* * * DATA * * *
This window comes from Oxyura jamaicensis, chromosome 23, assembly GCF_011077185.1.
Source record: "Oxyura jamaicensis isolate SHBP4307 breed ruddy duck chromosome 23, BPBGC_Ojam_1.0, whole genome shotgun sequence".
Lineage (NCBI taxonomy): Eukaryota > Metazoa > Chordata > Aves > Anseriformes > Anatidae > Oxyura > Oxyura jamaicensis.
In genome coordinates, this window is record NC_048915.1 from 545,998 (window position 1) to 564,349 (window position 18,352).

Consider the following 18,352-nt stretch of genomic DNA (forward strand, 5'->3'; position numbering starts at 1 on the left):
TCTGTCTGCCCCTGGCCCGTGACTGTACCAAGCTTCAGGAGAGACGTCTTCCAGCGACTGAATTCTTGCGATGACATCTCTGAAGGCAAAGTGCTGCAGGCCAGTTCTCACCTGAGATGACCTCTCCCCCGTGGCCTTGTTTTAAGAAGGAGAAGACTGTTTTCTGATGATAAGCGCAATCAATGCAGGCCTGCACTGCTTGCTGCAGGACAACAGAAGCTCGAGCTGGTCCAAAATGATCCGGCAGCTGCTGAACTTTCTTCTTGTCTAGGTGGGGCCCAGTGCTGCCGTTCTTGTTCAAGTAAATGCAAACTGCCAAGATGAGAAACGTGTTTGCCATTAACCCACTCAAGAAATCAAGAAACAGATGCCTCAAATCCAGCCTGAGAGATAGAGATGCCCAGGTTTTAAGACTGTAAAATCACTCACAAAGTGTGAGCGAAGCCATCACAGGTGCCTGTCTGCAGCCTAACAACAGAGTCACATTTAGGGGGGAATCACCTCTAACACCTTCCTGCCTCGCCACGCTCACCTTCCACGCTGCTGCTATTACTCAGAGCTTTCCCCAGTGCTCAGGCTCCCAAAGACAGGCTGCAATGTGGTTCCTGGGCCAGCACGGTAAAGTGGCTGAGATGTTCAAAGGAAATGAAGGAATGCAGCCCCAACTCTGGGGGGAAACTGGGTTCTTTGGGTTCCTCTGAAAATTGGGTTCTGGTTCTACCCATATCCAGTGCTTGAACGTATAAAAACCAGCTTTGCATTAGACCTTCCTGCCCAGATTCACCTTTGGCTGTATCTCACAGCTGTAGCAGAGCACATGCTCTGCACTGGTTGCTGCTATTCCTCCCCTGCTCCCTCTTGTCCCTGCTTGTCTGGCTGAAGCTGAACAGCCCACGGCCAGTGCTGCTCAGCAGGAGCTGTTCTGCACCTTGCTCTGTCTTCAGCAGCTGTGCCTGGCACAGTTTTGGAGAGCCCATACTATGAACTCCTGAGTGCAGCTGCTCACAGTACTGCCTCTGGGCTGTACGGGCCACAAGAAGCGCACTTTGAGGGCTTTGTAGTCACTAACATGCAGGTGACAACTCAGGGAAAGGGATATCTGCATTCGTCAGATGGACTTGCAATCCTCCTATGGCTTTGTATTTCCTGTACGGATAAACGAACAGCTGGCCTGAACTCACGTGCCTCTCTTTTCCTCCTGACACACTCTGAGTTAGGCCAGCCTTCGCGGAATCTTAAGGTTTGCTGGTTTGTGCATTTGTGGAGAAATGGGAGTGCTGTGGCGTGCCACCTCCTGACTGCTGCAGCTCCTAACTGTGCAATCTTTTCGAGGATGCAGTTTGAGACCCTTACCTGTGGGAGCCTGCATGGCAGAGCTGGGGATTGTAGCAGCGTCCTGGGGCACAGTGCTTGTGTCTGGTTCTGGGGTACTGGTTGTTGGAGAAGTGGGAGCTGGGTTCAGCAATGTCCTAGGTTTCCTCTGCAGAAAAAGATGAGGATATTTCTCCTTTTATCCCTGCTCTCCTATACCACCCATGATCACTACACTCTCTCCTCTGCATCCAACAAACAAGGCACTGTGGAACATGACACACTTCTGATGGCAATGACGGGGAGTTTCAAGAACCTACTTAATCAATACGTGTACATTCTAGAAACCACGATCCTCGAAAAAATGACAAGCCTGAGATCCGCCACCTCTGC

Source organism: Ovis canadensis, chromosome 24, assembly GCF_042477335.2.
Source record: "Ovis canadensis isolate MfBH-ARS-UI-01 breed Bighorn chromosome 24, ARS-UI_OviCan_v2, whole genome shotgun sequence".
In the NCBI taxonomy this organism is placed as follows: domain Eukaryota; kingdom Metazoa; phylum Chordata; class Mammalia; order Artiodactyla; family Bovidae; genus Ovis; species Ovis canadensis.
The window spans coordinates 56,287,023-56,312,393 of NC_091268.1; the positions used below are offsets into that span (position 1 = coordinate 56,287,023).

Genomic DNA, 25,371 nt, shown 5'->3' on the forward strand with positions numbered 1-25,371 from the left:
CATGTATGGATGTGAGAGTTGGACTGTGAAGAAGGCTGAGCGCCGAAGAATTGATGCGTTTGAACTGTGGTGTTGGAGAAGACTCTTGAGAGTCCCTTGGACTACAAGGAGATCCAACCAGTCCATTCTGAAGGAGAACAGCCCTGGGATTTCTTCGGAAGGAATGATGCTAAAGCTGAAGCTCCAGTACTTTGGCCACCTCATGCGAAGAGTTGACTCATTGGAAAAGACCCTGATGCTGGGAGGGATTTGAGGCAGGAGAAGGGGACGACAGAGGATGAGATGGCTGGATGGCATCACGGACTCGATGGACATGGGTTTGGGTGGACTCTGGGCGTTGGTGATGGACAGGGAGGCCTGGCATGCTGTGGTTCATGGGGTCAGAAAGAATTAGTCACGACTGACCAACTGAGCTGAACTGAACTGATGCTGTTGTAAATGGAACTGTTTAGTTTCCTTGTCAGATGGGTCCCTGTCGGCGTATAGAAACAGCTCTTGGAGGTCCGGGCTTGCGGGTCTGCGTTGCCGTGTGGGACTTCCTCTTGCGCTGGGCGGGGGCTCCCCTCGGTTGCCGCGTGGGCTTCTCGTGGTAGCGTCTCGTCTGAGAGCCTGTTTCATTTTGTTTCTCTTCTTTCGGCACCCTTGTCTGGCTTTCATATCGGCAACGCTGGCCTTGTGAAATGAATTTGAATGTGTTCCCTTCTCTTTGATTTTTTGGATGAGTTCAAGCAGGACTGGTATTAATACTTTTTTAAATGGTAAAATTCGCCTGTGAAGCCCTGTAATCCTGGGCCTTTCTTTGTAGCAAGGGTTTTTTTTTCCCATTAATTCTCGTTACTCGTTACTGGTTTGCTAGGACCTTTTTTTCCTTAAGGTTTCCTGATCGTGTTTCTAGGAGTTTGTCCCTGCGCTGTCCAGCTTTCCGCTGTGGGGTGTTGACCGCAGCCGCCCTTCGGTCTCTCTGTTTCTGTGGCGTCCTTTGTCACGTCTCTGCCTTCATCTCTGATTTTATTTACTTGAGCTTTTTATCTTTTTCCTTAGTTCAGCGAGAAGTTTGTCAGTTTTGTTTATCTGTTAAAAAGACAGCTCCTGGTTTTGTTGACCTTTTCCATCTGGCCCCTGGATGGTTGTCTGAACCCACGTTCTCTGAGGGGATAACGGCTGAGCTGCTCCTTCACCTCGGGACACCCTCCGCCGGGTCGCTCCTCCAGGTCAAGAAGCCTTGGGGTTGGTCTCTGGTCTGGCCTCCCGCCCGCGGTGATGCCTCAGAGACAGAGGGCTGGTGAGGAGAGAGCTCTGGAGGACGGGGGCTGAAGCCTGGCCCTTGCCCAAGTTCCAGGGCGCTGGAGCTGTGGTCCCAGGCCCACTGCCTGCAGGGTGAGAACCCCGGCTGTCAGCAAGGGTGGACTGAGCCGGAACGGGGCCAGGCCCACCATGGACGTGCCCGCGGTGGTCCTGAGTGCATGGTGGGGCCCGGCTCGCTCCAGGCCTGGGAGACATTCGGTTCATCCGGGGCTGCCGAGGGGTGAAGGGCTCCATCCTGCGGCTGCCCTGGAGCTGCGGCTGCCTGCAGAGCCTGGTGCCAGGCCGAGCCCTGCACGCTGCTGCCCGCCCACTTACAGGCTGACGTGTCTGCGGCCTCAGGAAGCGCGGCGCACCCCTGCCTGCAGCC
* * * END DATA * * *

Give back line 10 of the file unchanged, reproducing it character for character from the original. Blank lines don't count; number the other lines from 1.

The window spans coordinates 56,287,023-56,312,393 of NC_091268.1; the positions used below are offsets into that span (position 1 = coordinate 56,287,023).